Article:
As we wander our way through life, we encounter all manner of guilty pleasures. Some — say, watching reality television or consuming fast food — can be said to properly induce feelings of guilt, but many others really ought to make no claim on our conscience.
Surely the least guilty of all guilty pleasures is the cinematic subgenre known as the inspirational sports movie. This perfectly respectable form has spawned countless enduring films, from National Velvet to Rocky. Their makers recognized that few things rouse an audience like the spectacle of an underdog mastering an athletic pursuit.
With the 1986 release of Hoosiers, filmmaker David Anspaugh presented himself as the most gifted modern practitioner of the form. The story of a put-out-to-pasture coach who signs up to lead a down-on-its-heels Indiana high-school basketball squad, Hoosiers benefited from Anspaugh’s attentiveness to its characters’ demons and his instinctive feel for its Midwestern landscape. (The seventy-seven-year-old is a native of Indiana and, proving Thomas Wolfe wrong, went home again some years ago.)
Yet the movie that placed Anspaugh in the sports flick pantheon is undoubtedly Rudy, which — if, for some reason, you have never owned a VCR or never encountered anyone who cares about Notre Dame football — stars Sean Astin as Daniel “Rudy” Ruettiger, a real fellow who, despite deficits in his height, grades and athletic prowess, willed himself into becoming a walk-on at Notre Dame. Both films are written by Anspaugh’s lifelong pal, Angelo Pizzo.
Released thirty years ago this fall, Rudy impresses for the same reasons that Hoosiers endures: for sketching its setting with affection and even awe, for depicting its characters with realism, and, above all, for ennobling its audiences with its celebration of grit, good luck and good cheer.
On November 14, Sony Pictures Home Entertainment is releasing Rudy on a 4K Blu-ray that includes an all-new director’s cut recently prepared by Anspaugh. The new version expands the running time from 114 to 127 minutes and includes numerous changes that further develop the characters of Father John Cavanaugh, played by Robert Prosky, and Rudy’s friend Mary, played by Greta Lind. Seen in any version, what’s clear is that no feelings of shame, dishonor or regret should accompany audiences who shed a tear — or a few — while watching Rudy.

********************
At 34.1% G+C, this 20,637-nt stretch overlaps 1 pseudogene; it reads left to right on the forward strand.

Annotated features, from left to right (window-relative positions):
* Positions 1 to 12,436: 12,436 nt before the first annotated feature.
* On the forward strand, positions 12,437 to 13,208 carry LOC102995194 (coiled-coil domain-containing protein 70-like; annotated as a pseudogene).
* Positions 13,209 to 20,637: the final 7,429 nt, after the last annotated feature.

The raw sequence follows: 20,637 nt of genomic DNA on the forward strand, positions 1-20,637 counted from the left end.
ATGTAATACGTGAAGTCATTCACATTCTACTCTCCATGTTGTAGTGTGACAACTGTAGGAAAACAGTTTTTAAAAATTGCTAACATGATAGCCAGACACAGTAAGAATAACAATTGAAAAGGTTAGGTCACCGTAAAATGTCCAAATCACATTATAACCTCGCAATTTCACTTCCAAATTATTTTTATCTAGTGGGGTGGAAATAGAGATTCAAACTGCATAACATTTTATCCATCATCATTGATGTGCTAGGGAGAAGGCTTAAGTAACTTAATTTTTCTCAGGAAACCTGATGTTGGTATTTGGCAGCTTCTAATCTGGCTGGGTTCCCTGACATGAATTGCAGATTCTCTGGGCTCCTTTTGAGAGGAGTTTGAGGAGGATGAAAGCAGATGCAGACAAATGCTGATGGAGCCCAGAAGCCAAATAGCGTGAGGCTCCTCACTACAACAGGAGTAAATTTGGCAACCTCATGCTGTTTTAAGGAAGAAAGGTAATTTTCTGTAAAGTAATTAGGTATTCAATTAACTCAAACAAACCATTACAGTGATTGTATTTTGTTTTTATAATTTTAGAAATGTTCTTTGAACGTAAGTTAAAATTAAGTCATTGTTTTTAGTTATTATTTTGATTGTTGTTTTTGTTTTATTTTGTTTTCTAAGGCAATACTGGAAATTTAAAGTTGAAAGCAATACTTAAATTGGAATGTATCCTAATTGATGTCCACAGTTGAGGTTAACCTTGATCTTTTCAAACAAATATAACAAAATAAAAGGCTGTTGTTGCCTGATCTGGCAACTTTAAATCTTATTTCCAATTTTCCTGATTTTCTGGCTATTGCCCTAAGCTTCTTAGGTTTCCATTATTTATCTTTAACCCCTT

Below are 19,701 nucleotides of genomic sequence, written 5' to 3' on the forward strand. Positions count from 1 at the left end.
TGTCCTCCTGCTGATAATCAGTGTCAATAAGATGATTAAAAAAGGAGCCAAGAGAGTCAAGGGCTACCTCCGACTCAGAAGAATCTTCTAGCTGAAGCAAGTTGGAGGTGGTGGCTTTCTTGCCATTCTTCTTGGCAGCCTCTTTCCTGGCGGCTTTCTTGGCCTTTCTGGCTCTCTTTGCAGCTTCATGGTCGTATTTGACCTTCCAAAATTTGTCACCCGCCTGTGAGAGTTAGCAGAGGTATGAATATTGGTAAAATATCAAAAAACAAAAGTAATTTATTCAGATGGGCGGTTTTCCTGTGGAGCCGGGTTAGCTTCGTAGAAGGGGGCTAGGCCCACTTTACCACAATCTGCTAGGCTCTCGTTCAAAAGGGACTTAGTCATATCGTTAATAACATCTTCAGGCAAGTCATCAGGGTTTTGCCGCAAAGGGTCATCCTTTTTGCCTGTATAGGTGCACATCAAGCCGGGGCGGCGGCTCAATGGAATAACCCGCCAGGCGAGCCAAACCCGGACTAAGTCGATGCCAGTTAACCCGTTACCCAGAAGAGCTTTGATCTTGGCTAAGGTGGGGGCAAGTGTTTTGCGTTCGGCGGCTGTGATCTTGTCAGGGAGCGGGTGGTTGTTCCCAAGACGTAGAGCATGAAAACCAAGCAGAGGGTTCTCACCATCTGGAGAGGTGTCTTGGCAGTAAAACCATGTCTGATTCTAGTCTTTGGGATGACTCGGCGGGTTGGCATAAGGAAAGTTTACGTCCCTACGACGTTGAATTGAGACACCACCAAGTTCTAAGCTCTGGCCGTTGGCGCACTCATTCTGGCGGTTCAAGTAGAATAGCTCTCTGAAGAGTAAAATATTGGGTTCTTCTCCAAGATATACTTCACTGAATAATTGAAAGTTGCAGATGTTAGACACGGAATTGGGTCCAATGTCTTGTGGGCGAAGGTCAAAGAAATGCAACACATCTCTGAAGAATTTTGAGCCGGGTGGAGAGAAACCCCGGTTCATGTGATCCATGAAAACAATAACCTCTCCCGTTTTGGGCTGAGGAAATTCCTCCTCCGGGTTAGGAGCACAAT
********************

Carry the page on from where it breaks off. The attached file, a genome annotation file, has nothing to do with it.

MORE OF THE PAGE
I recently called Anspaugh to reflect on the film’s legacy and learn more about the director’s cut. This interview has been edited and condensed.
Peter Tonguette: Rudy always seemed like a blessed film to me: the fact that the studio said yes, the fact that you got Notre Dame to let you film on campus. Does it feel like a charmed project?
David Anspaugh: I think it is. Making films — and I mean that in every shape and form: commercials, pilots, episodes — is really, really hard work. But I had more fun doing this movie than anything I ever shot before. The campus of Notre Dame was our backlot. Ninety percent of our movie was shot there every day. The weather could not have been better. Number one, they gave us permission, and Knute Rockne, All American was the last time they ever allowed anyone on that campus to shoot. Trust me, they’ve been asked year after year after year.
That shot where Rudy is trying to get into the stadium and buy a ticket outside? Well, I wanted to do a crane shot that would rise, showing him walking and trying to get into the game. You’ve got him on the right side of the frame and you’ve got the game happening on the left side. At first you hear it but you don’t see it, and just as you get to the very top of the rise, you see both sides. As it turned out, Notre Dame had scored a touchdown and they made the extra point —and the crowd erupted and cheered. People said, “Oh, that was CGI, right?” I said, “No, that’s exactly the way it happened.” That’s when [production designer] Robb King said, “We’re in the God loop.”
PT: The other thing that you got so lucky with is casting Sean Astin.
DA: I had to see a lot of guys. The studio pushed really hard for Matt Damon and Brendan Fraser. God love him, but have you guys read the script? The guy’s five-foot-nothing, a hundred-and-nothing! Rudy was a sort of everyman.
It was Angelo who saw a preview of Goonies. He said, “Go watch the trailer for Goonies. You know who Sean Astin is?” I said, “I do.” I watched it and I went, “That’s the look, he’s got a nice presence about him.” I arranged a lunch at some restaurant on top of Mulholland Drive somewhere. I got there a few minutes before, and I was sitting across the room from the front door. Sean walks in — he had a T-shirt and blue jeans and tennis shoes on — and he walked across the room. I knew right then and there. It was the walk.